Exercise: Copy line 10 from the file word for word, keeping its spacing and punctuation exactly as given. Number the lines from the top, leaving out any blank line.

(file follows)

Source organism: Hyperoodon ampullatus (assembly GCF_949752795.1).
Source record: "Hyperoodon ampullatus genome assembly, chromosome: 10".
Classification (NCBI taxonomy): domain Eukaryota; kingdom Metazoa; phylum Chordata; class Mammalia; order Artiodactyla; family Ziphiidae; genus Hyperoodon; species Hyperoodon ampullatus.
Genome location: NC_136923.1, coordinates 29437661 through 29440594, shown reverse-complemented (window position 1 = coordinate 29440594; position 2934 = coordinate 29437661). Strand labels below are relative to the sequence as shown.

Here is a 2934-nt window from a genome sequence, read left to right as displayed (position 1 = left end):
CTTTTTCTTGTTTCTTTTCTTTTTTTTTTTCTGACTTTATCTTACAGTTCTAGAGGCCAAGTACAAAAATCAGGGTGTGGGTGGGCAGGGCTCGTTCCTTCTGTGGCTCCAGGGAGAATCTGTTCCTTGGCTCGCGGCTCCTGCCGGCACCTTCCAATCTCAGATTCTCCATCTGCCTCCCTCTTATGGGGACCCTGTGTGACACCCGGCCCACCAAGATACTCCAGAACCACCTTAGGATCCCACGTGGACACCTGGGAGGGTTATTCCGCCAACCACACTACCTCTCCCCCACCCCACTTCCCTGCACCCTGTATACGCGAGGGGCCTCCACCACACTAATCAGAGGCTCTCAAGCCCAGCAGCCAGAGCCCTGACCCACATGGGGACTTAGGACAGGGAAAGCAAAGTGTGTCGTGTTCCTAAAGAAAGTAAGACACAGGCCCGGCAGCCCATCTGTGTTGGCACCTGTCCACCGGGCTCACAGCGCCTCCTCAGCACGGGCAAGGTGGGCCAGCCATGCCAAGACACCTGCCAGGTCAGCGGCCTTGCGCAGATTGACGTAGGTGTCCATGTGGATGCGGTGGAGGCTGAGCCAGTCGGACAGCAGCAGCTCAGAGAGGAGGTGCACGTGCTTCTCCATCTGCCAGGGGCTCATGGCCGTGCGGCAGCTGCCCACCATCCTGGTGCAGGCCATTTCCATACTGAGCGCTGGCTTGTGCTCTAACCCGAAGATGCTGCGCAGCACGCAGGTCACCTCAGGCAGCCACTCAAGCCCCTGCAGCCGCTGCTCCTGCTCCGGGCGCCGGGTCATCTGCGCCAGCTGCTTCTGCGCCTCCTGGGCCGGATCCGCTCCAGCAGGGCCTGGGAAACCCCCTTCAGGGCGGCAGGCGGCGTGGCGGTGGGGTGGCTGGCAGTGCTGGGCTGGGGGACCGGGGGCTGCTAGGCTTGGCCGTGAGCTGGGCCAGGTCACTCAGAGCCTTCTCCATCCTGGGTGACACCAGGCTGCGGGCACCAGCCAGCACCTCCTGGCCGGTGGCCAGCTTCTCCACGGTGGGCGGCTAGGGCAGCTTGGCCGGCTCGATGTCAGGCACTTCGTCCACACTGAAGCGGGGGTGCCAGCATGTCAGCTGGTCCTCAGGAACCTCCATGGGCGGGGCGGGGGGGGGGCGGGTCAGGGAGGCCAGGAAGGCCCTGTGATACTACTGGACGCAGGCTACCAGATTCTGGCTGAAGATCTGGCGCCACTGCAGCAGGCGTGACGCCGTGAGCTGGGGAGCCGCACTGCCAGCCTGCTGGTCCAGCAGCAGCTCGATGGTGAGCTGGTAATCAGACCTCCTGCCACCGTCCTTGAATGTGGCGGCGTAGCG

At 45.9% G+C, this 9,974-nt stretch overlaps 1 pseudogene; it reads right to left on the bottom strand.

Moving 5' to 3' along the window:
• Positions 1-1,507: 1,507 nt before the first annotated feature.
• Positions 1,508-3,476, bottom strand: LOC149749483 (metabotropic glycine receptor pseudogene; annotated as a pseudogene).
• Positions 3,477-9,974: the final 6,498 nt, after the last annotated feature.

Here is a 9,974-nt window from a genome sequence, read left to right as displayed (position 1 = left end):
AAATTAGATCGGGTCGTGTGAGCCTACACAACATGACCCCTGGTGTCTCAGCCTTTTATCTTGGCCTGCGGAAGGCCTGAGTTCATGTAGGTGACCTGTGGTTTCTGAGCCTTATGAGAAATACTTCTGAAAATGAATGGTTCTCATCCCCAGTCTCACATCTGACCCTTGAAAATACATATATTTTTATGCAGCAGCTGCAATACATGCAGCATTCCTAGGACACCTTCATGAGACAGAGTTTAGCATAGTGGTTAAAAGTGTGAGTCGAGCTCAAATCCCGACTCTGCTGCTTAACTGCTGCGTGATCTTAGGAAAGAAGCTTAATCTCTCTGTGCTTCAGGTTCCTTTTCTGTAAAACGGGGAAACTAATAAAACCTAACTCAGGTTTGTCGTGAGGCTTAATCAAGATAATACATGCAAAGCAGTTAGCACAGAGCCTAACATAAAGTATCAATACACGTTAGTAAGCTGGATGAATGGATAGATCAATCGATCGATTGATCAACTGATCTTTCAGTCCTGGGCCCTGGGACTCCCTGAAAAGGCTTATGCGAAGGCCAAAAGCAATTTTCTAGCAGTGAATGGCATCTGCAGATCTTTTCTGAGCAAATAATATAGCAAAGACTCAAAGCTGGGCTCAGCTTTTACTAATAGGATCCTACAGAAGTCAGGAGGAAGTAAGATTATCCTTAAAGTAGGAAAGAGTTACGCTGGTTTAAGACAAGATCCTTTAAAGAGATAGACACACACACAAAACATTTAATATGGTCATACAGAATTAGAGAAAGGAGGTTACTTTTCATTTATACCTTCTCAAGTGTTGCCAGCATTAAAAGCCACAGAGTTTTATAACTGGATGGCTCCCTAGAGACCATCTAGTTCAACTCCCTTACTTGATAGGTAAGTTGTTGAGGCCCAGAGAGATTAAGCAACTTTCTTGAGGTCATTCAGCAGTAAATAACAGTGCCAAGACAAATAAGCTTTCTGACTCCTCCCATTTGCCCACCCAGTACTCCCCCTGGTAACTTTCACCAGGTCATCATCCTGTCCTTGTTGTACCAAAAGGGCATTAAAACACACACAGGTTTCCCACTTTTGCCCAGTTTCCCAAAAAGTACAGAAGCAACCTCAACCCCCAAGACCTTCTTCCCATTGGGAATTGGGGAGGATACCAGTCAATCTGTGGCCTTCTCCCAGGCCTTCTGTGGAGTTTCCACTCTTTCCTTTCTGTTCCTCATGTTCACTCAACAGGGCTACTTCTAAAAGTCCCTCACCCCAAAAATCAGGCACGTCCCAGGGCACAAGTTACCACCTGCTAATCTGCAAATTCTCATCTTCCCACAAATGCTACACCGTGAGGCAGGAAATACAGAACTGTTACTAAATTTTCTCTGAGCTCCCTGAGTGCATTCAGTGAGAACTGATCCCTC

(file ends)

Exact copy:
• Positions 1,508-3,476, bottom strand: LOC149749483 (metabotropic glycine receptor pseudogene; annotated as a pseudogene).